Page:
Twice-traded Alvarez eager to make mark with A's

Top prospect among several competing for two open bullpen spots

Twice-traded Alvarez eager to make mark with A's

MESA, Ariz. -- R.J. Alvarez is a right-handed third-round Draft pick who believes he could've been a left-handed first-round Draft pick.

"I'm always joking with my dad, telling him, 'You owe me a million dollars,'" Alvarez said. "I would've been throwing 98 in the Draft and been the 15th overall pick as a left-hander."

Alvarez is actually a natural lefty, but dad Roy, also his namesake, envisioned his son as a middle infielder and thought it best he learn how to throw right-handed from a young age. By high school, he had an impressive arm, but he was also just 5-foot-6 and barely 120 pounds, and he couldn't do much with the bat.

These days, Alvarez spends his time on the mound, and his opponents can't do much with the bat. He picked up pitching on a whim as a junior in high school, throwing as hard as 92 mph that first year -- just in time for scouts to take notice.

"I was such a late bloomer, I was almost too late for that," he said. "As a second baseman, no one really wanted to talk to me."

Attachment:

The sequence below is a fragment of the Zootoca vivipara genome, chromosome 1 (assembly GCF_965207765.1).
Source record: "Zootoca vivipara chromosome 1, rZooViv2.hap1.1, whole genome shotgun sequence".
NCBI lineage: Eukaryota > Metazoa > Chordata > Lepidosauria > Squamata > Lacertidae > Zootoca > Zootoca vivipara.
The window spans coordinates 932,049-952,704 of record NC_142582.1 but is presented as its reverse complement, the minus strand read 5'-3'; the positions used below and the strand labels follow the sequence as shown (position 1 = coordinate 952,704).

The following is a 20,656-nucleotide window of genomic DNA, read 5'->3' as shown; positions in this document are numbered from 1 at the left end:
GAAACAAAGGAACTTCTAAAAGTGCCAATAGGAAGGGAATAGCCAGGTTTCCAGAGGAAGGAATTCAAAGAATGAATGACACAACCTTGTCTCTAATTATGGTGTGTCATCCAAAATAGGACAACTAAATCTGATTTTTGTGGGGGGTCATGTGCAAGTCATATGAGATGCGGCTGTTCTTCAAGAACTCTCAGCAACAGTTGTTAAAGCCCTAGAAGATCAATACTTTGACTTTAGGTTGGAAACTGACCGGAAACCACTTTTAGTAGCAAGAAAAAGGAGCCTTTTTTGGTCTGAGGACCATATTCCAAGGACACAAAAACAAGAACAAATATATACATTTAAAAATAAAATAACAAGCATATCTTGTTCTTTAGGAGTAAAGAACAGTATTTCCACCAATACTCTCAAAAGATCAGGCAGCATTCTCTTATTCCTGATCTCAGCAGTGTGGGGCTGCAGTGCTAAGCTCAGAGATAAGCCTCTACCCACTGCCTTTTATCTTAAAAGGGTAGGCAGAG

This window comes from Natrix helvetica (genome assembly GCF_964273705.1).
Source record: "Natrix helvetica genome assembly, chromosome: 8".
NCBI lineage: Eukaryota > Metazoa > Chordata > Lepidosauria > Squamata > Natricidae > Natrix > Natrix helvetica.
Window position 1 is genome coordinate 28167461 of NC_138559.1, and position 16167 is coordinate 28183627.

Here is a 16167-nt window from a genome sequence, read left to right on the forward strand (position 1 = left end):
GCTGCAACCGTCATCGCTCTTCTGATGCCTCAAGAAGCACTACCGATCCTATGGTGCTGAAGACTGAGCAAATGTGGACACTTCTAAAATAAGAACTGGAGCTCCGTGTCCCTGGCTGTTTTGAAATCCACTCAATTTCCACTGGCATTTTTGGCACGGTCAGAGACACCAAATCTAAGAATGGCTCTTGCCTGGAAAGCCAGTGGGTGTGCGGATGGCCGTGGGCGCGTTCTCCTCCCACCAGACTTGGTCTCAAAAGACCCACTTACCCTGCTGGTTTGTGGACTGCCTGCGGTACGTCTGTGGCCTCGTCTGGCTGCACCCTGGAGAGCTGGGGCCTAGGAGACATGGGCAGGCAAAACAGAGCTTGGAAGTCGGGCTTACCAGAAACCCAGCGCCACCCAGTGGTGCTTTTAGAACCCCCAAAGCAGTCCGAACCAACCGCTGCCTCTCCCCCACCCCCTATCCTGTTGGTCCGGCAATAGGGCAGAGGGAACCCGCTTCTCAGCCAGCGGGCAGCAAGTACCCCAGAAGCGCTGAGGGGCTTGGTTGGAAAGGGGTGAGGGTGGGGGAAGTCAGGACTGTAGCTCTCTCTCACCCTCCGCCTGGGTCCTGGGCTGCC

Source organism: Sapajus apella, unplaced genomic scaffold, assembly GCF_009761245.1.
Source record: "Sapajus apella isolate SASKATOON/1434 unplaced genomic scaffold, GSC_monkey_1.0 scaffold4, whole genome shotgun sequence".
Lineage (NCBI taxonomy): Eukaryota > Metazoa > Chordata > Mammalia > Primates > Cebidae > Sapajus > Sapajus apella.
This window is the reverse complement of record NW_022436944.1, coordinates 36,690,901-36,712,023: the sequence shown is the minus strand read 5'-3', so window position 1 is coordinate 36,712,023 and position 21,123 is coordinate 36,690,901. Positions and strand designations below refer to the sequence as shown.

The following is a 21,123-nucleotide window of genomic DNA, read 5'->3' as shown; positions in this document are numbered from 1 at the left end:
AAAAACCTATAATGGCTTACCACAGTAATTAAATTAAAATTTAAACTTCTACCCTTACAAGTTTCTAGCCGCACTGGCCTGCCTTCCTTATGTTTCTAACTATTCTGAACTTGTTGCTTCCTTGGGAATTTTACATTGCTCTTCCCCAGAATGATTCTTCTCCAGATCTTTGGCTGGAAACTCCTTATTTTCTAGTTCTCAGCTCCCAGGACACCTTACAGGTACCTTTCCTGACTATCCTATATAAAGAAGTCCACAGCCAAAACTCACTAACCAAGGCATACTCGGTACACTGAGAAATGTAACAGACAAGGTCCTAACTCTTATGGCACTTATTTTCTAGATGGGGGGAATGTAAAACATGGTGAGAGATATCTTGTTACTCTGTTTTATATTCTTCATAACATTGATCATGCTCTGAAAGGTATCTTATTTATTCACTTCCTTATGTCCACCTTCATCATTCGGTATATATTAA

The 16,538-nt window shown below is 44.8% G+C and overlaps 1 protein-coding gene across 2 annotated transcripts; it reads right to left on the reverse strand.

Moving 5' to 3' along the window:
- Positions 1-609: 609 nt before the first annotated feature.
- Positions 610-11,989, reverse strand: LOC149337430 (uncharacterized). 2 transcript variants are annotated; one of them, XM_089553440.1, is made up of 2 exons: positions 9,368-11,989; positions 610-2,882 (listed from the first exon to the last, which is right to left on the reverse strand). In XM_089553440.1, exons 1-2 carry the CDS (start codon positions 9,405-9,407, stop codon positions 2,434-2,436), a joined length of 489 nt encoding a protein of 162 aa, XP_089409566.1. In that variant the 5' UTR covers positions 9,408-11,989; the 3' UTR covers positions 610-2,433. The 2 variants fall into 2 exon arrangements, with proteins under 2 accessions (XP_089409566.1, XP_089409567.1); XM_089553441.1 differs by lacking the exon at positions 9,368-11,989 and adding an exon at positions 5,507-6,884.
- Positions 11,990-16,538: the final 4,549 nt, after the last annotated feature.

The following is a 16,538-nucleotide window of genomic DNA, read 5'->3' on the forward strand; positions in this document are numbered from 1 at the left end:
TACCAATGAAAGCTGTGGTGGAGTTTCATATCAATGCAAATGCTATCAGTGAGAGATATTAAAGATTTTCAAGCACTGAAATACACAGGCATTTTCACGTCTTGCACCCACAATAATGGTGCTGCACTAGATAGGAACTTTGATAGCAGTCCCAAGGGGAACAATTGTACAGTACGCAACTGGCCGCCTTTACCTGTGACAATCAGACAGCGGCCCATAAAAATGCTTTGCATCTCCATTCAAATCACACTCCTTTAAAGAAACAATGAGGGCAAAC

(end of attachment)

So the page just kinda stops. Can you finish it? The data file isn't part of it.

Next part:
The A's acquired Alvarez (listed as Oakland's No. 16 prospect by with rotation candidate Jesse Hahn in the trade that sent catcher Derek Norris to the Padres this winter. It was the second time in six months he had been dealt, having already left the Angels in the Huston Street trade last July.

Alvarez's MLB debut

"A second trade in two months? That was my first reaction," Alvarez said. "But I thought about it and talked to some friends who had been over here, and they told me it's one of the most awesome organizations to play in. They're rebuilding all the time, and a lot of guys get their shot with the A's and make a name for themselves here."

Alvarez has already started that process, impressing early in camp with his hard-throwing ways. The 23-year-old got a taste of the big leagues as a September callup with San Diego last season and struck out nine in eight innings, allowing just one run in that span. He'll be in competition with right-handers Evan Scribner, Fernando Rodriguez and Taylor Thompson, among others, for one of two open spots in the bullpen.

And his biggest fan will be rooting for him from Florida.

"My dad loves that I'm a pitcher now," he said, smiling. "It's kinda crazy how it all worked out, because I still do everything else left-handed. Then there's times I'll be doing stuff around the house, and I'll hammer a nail right-handed, then hammer one left-handed and I don't even realize it."

Jane Lee is a reporter for This story was not subject to the approval of Major League Baseball or its clubs.